# homomorphism between algebraic systems

Let $(A,O),(B,O)$ be two algebraic systems with operator set $O$. Given operators $\omega_{A}$ on $A$ and $\omega_{B}$ on $B$, with $\omega\in O$ and $n=$ arity of $\omega$, a function $f:A\to B$ is said to be compatible with $\omega$ if

 $f(\omega_{A}(a_{1},\ldots,a_{n}))=\omega_{B}(f(a_{1}),\ldots,f(a_{n})).$

Dropping the subscript, we now simply identify $\omega\in O$ as an operator for both algebras $A$ and $B$. If a function $f:A\to B$ is compatible with every operator $\omega\in O$, then we say that $f$ is a homomorphism from $A$ to $B$. If $O$ contains a constant operator $\omega$ such that $a\in A$ and $b\in B$ are two constants assigned by $\omega$, then any homomorphism $f$ from $A$ to $B$ maps $a$ to $b$.

Examples.

1. 1.

When $O$ is the empty set, any function from $A$ to $B$ is a homomorphism.

2. 2.

When $O$ is a singleton consisting of a constant operator, a homomorphism is then a function $f$ from one pointed set $(A,p)$ to another $(B,q)$, such that $f(p)=q$.

3. 3.

A homomorphism defined in any one of the well known algebraic systems, such as groups, modules, rings, and lattices (http://planetmath.org/Lattice) is consistent with the more general definition given here. The essential thing to remember is that a homomorphism preserves constants, so that between two rings with 1, both the additive identity 0 and the multiplicative identity 1 are preserved by this homomorphism. Similarly, a homomorphism between two bounded lattices (http://planetmath.org/BoundedLattice) is called a $\{0,1\}$-lattice homomorphism (http://planetmath.org/LatticeHomomorphism) because it preserves both 0 and 1, the bottom and top elements of the lattices.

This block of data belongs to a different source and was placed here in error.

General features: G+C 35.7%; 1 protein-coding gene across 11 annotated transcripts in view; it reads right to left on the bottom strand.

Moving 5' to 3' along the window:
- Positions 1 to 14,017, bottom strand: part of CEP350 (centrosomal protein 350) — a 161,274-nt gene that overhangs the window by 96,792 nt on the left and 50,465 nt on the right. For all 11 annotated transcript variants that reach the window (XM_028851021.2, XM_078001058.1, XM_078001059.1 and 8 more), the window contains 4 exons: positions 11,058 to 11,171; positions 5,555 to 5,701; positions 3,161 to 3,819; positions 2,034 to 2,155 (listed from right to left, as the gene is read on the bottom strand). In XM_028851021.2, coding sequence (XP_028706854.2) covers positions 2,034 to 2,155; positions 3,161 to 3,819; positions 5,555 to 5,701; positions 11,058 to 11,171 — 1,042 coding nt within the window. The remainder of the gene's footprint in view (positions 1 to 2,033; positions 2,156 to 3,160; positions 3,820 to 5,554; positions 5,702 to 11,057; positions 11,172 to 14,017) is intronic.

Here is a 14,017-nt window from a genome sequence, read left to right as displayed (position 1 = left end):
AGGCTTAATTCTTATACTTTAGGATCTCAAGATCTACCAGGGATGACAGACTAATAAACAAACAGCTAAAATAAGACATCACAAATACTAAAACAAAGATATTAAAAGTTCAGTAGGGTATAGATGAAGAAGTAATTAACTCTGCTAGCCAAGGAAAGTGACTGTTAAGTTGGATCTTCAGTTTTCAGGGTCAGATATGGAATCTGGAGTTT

Remarks.

• Like the familiar algebras, once a homomorphism is defined, special types of homomorphisms can now be named:

• a homomorphism that is one-to-one is a monomorphism;

• an onto homomorphism is an epimorphism;

• an isomorphism is both a monomorphism and an epimorphism;

• a homomorphism such that its codomain is its domain is called an endomorphism;

• finally, an automorphism is an endomorphism that is also an isomorphism.

• All trivial algebraic systems (of the same type) are isomorphic.

• If $f:A\to B$ is a homomorphism, then the image $f(A)$ is a subalgebra of $B$. If $\omega_{B}$ is an $n$-ary operator on $B$, and $c_{1},\ldots,c_{n}\in f(A)$, then $\omega_{B}(c_{1},\ldots,c_{n})=\omega_{B}(f(a_{1}),\ldots,f(a_{n}))=f(\omega_{% A}(a_{1},\ldots,a_{n}))\in f(A)$. $f(A)$ is sometimes called the homomorphic image of $f$ in $B$ to emphasize the fact that $f$ is a homomorphism.

 Title homomorphism between algebraic systems Canonical name HomomorphismBetweenAlgebraicSystems Date of creation 2013-03-22 15:55:36 Last modified on 2013-03-22 15:55:36 Owner CWoo (3771) Last modified by CWoo (3771) Numerical id 8 Author CWoo (3771) Entry type Definition Classification msc 08A05 Defines compatible function Defines homomorphism Defines monomorphism Defines epimorphism Defines endomorphism Defines isomorphism Defines automorphism Defines homomorphic image